The Bible names many different countries: Israel, Babylon, India, Ethiopia, Persia, Syria, Moab, Egypt, Italy, and many more. The most common one is Israel – not surprisingly, since God says that for him it is the centre of the world, the land he promised to Abraham, Isaac and Jacob (whom he renamed “Israel”).
Judah was one of the leading tribes of Israel from the beginning and later became a separate kingdom for several hundred years. It is therefore not surprising that the nation named most commonly after Israel is Judah – although only about one third as often.
What may surprise you, however, is that the third most common country named in the Bible is Egypt, not far behind Judah in frequency.
Egypt appears in the Bible at different times as a place of both safety and oppression. Abraham went there for refuge when there was a famine in Canaan. Later, Joseph, Rachel’s son, was sold there as a slave. However, while he was there, God helped him to interpret a dream that warned of a coming famine and he rose to a position of power and saved both Egypt and his own family. Still later, though, the Egyptians made all the Israelites slaves, and God had to send ten plagues to convince Pharaoh to let them go free. In the New Testament, when Herod was trying to kill Jesus, God warned Joseph and Mary to escape to Egypt so that Jesus was not killed along with the other boys in Bethlehem.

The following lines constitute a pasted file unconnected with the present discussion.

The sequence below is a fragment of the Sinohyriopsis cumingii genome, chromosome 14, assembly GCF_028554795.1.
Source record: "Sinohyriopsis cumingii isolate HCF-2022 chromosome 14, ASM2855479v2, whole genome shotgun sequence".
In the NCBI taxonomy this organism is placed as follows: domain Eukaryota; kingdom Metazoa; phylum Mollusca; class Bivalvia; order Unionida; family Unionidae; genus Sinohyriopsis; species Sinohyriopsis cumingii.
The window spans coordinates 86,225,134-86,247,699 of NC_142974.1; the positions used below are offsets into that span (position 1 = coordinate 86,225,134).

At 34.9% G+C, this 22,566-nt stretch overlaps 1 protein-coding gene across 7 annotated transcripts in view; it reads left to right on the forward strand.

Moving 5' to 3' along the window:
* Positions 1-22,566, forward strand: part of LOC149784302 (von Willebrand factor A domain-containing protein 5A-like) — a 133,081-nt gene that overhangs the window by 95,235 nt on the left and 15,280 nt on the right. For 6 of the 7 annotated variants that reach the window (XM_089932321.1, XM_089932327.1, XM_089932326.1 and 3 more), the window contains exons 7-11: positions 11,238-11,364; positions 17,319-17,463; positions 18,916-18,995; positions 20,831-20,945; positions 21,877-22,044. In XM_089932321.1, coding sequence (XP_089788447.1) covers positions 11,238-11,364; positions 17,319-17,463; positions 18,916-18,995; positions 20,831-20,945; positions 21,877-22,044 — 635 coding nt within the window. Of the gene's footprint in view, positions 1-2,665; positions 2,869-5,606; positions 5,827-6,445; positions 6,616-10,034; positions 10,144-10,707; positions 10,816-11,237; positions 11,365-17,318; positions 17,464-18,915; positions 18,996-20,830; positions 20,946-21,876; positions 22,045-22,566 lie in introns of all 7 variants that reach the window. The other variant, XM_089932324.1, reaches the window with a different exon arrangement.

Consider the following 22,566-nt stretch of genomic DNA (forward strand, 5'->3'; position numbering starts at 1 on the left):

I find it fascinating that more than 100 of the references to Egypt in the Old Testament were reminding the Israelites that God had led them out of Egypt to the Promised Land of Canaan.
For example, here is one of about ten examples in the book of Jeremiah alone:
Given that Jeremiah was prophesying about 700 years after the exodus, God is reaching far back into history to make the point that he was the one who had led his chosen nation into the land he had promised to Abraham and then set them up as a nation. God does not forget the past, or his promises. He doesn’t want us to forget his actions in the past either, since they are our reason for expecting him to keep his promises in the future.
Since Egypt was one of Israel’s neighbours, it is no surprise that it is often mentioned as a place that people came from or visited. For example, Sarai/Sarah’s maid Hagar was an Egyptian, and when the prophet Uriah was running away from King Jehoiakim, he went to Egypt.
However, some of the most interesting references to Egypt are found in prophecies about Egypt. We will look at some of these in another newsletter.
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|↑1||Sometimes it is hard to separate God’s love for the land from his love for the people he chose to give it to: see Ezekiel 5:5; 20:6; 38:12; Isaiah 41:8-9; Zechariah 2:8 and Jeremiah 12:14. When you think about it, it makes sense that God would give his favourite land to his best friends!|
|↑3||Genesis 16:1, 3; 21:9; 25:12|